Thursday 3 December 2015, 17.30 – 19.00, Room 802, 20 Bedford Way, UCL Institute of Education, London
‘Engaging young people with conflict through the narratives of former combatants in Northern Ireland’ – Lesley Emerson, Queen’s University Belfast
In this seminar, Lesley Emerson, of Queen’s University Belfast presents her recent paper, “Engaging young people with conflict through the narratives of former combatants in Northern Ireland.” This will be done as an interactive workshop. The aim of this paper is to discuss findings from an impact evaluation of a curriculum programme designed to engage young people directly with ‘conflict’ though the narratives of former ‘paramilitary’ combatants in Northern Ireland. The programme seeks to develop within young people an understanding of the nature, reality and complexity of conflict and transition to peace. In particular it seeks to engender a sense of ‘political generosity’, that is a confidence in young people in their own political/cultural identity alongside a respect for the rights of others to hold alternative political views. The research suggests that foregrounding the nature of conflict and the processes of conflict transformation in the curriculum, through the narratives of those who were directly involved in conflict (arguably the most contentious ‘voices’), has a positive impact on young people. Further it suggests that addressing the nature of conflict through first-hand accounts assist young people in making sense of their current socio-political context, thereby challenging their previous stereotypical and prejudiced views of the ‘other’ community.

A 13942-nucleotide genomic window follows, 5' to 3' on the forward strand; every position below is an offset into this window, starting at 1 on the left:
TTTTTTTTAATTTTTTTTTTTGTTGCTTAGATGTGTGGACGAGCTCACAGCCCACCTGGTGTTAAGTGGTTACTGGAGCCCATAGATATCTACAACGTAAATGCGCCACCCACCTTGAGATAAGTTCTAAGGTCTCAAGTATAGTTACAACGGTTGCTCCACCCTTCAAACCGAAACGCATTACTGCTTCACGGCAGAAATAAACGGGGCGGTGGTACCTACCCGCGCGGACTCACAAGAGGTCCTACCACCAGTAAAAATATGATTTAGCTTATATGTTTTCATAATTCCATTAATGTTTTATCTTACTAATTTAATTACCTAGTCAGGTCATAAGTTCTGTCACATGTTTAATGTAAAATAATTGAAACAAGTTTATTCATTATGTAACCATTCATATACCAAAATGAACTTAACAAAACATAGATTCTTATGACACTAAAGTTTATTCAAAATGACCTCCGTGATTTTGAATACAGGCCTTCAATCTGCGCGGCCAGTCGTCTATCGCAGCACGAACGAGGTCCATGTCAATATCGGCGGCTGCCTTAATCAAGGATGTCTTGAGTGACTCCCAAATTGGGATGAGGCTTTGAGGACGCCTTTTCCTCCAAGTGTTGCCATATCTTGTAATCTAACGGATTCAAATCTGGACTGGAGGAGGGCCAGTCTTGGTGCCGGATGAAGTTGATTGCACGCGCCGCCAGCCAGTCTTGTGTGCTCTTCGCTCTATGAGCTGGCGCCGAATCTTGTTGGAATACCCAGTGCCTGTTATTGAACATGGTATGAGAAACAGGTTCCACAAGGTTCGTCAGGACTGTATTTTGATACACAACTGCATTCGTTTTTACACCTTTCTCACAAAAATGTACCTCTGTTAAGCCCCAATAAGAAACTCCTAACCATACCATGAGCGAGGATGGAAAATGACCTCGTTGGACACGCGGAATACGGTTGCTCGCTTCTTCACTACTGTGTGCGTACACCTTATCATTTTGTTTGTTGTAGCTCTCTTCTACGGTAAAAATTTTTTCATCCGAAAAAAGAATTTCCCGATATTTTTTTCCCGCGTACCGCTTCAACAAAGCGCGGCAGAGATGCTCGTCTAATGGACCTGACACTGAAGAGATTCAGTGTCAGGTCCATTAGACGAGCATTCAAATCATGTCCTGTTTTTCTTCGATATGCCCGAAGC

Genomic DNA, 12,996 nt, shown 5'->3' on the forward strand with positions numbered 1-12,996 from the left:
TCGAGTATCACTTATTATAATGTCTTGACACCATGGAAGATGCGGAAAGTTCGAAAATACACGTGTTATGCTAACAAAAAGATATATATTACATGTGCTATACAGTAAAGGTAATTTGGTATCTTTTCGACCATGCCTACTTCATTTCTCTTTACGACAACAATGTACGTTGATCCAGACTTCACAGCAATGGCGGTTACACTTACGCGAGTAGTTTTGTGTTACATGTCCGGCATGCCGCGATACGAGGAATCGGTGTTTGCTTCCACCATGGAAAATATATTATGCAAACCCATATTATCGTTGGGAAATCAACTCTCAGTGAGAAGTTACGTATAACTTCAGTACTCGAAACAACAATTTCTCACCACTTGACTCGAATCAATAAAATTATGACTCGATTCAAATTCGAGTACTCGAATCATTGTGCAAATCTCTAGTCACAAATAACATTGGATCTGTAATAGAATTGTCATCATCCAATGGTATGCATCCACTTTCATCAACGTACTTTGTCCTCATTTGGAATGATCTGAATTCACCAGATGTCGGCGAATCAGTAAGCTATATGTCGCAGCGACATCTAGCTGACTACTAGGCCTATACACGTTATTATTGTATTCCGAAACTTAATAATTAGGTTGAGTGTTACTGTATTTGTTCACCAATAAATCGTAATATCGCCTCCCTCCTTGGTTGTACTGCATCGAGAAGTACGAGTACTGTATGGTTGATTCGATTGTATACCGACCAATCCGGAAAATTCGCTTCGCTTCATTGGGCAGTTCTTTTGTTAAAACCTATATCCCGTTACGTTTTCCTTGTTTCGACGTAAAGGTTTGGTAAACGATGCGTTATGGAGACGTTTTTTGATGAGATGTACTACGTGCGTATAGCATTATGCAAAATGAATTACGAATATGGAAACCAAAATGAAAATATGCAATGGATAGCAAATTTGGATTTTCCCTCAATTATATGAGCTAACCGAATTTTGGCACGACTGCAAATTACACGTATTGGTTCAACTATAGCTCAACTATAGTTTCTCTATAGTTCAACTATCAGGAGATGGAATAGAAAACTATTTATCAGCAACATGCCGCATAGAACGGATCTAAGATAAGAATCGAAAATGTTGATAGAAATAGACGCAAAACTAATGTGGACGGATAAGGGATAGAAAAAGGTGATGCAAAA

Lesley Emerson is a lecturer at Queen’s University Belfast. She is interested in research which seeks to make a difference in children and young people’s lives, particularly in the context of their school experience. Her research interests fall into two themes:
- Citizenship education, human rights education, and political education – with a focus on transitional or conflict affected societies and, in particular, the role of former combatants in education for citizenship
- Children’s rights – with a focus on children’s rights in education, children’s participation rights and participatory research methods.
Her research projects focus primarily on the substantive issues associated with these themes. In addition, she collaborates with colleagues who wish to apply a children’s rights-based approach to researching their own substantive areas.
For more information please contact Dr Pherali (T.Pherali@ioe.ac.uk)